Obsessed with Food

One skinny, one heavy, TV anchors Mika Brzezinski and Diane Smith couldn’t have looked less alike. What was the same: Their days were controlled by what they ate. Here, the two good friends reveal how they wrestled—in very different ways—with their compulsions 

by Judith Newman
mika brzezinski and diane smith image
Photograph: Evelyn Laws

MORE: Talk a little about your trainer and your exercise program.
DS:
His name is D’Mario Sowah. He is from Africa, and he is amazing. He’s worked with me through the toughest times. I began with him in November 2011, to improve my balance and mobility as well as lose a little weight. In February 2012, I had a total hip replacement and stayed out of the gym for eight weeks. Then I went back to D’Mario and have been training three or four times a week ever since.

When I first met D’Mario, he said the most amazing thing to me about my weight and awful physical condition: “Lay down that burden; that burden is mine to carry now.” I cried. No one had referred to my weight like that before—as a burden I’d been carrying. And yet of course it was.

MORE: Was Mika your cheerleader?
DS:
Oh yes. She texted and phoned all the time. She had to travel a lot, so we didn’t see each other for weeks or months at a time. She saw me after I lost 25 pounds and then maybe 40. She had a pretty great reaction. Still, I don’t think living this way is second nature to me. It never will be.

MORE: You’re five foot eight, you’ve gone from 256 to 190 pounds, and you’re still losing. What’s changed for you?
DS:
For the first 25 pounds, nobody really noticed except my friends and family. But at 30, 40 pounds, everyone noticed. All the corny stuff that people tell you when they lose weight that I never paid attention to? It’s true. I did this because I wanted to look good, but the most amazing thing is feeling good. I don’t have pain in my knees anymore. I don’t have to take blood pressure medication. I have lots of energy.

And, of course, there’s the shopping. I recently went out with one of my girlfriends, and I did not have to set foot in the plus-size department. My friend had tears in her eyes. She said, “Do you know how proud I am of you?”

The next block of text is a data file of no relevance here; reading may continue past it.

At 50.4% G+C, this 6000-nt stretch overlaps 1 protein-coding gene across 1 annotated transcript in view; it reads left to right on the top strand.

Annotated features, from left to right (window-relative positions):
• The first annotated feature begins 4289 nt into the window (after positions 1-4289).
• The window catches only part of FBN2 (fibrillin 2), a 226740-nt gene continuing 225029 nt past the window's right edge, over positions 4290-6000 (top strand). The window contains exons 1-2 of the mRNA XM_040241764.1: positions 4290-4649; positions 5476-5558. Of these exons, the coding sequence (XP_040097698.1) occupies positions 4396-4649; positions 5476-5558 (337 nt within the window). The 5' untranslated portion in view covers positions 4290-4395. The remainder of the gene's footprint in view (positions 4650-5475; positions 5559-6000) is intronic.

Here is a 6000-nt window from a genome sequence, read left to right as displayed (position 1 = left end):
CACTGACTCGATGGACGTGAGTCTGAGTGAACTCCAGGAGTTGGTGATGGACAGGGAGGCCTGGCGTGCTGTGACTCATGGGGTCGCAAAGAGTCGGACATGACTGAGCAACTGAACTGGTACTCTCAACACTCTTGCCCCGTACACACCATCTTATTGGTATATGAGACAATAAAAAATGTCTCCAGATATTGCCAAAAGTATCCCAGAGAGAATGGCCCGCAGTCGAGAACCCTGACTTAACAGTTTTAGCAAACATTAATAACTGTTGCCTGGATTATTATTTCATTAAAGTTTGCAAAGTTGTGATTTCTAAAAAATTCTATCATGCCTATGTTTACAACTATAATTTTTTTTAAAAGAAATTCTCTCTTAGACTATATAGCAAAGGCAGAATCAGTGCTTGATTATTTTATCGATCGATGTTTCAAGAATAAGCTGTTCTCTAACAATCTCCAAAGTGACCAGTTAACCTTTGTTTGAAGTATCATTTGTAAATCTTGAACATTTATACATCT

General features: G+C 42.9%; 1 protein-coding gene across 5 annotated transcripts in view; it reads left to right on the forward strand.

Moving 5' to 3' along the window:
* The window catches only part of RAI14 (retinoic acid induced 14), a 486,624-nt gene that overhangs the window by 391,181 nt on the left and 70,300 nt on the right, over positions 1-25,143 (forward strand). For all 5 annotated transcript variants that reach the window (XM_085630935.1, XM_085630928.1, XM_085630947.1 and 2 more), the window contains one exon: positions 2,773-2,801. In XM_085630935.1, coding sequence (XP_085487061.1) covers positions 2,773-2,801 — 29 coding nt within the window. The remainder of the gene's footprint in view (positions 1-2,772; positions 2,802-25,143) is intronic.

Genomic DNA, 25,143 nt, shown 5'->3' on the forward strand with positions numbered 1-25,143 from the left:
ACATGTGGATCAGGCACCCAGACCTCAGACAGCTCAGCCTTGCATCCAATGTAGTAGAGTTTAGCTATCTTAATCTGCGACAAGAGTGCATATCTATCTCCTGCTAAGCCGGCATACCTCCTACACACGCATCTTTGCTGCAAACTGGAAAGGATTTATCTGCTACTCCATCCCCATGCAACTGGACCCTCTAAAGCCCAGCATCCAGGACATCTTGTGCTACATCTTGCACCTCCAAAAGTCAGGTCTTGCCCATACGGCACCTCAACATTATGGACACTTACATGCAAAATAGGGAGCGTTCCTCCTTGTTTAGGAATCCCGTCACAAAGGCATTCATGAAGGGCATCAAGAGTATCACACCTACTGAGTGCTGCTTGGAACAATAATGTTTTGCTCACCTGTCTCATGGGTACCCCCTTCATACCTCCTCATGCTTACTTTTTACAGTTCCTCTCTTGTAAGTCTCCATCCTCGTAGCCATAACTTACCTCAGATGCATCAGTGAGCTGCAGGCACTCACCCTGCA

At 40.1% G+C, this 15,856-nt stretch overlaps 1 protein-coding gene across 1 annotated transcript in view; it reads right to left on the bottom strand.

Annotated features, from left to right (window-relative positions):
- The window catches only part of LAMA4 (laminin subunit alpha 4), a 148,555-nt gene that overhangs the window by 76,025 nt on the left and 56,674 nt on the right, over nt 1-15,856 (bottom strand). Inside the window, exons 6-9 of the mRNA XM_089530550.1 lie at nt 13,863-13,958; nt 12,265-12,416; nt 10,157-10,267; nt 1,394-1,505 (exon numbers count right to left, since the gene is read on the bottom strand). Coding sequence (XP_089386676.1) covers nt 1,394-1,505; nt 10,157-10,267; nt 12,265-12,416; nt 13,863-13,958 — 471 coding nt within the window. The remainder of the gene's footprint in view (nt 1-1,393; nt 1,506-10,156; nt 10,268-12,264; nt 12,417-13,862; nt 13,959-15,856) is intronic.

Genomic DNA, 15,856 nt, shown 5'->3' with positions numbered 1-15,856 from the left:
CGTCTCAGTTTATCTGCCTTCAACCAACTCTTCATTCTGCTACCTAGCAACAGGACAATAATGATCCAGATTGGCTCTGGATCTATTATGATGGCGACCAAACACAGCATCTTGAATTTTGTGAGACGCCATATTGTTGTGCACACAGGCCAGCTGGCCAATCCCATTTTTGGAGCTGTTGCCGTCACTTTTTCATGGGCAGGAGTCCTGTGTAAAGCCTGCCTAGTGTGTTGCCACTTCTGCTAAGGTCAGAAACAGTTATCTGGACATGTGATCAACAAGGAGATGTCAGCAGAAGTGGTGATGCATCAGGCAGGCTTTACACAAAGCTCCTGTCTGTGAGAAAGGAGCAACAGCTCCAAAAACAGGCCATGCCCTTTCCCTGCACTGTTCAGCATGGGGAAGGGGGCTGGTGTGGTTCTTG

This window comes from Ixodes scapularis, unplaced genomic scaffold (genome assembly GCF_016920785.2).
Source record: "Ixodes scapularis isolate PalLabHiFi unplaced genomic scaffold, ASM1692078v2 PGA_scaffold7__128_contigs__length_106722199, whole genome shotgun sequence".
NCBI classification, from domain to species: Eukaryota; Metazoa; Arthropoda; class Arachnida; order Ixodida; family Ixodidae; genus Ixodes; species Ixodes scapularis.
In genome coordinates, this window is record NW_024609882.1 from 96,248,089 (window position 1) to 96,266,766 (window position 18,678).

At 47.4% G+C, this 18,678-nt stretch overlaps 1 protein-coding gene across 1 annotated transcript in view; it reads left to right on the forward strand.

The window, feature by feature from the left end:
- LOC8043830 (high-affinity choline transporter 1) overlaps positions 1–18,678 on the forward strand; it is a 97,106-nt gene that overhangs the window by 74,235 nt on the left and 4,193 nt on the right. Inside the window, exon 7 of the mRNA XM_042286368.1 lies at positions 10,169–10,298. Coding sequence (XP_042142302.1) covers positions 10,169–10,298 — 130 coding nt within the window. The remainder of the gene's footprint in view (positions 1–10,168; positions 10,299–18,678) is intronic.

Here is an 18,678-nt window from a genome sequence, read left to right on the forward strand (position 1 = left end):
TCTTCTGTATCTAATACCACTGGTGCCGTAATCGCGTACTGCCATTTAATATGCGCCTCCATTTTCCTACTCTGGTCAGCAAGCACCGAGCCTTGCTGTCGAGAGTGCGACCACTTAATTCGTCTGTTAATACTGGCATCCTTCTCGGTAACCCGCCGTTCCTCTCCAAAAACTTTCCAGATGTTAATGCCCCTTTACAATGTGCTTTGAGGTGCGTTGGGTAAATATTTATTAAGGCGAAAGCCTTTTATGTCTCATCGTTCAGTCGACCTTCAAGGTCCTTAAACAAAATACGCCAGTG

This year my husband and I went out for Valentine’s Day, and after years of wearing almost nothing but a black pantsuit, I had on a leopard-print dress. I walked out of the bedroom and said to my husband, “Your wife is back.”

MORE: So even though it was painful, you are glad for Mika’s intervention?
DS:
It turned out to be the best thing anyone has said to me since Tom asked, “Will you marry me?”

Next: Mika's Do-Over

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First published in the May 2013 issue

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Comments


Mika's advice on food.
Pretend that you overeat, so that you can boast and brag that
you go for jogs.
As if, Mika is the only one in America that is a runner.
How dull, narcissistic, arrogant and boring.


This is Mika's advice on raising young children:
Hire childcare around the clock to make sure that the children are always "staffed."
This is Mika's advice on getting a bigger paycheck:
Be a newsreader for Joe Scarborough and not even bother to watch his show. Then when Scarborough sees that Mika is the perfect deferential, obsequious, sycophant, make Joe demand more money from MSNBC, when all of Mika's efforts have failed. Just like they did when Mika asked for more money from CBS.
This is Mika's advice on food:
Pretend that you overeat, so that you can boast and brag about going for runs, as if Mika is the only jogger on earth.
Mika Brzezinski is one of the most boring, repetitive, self-absorbed, narcissistic, dull women on television.
Or anywhere.

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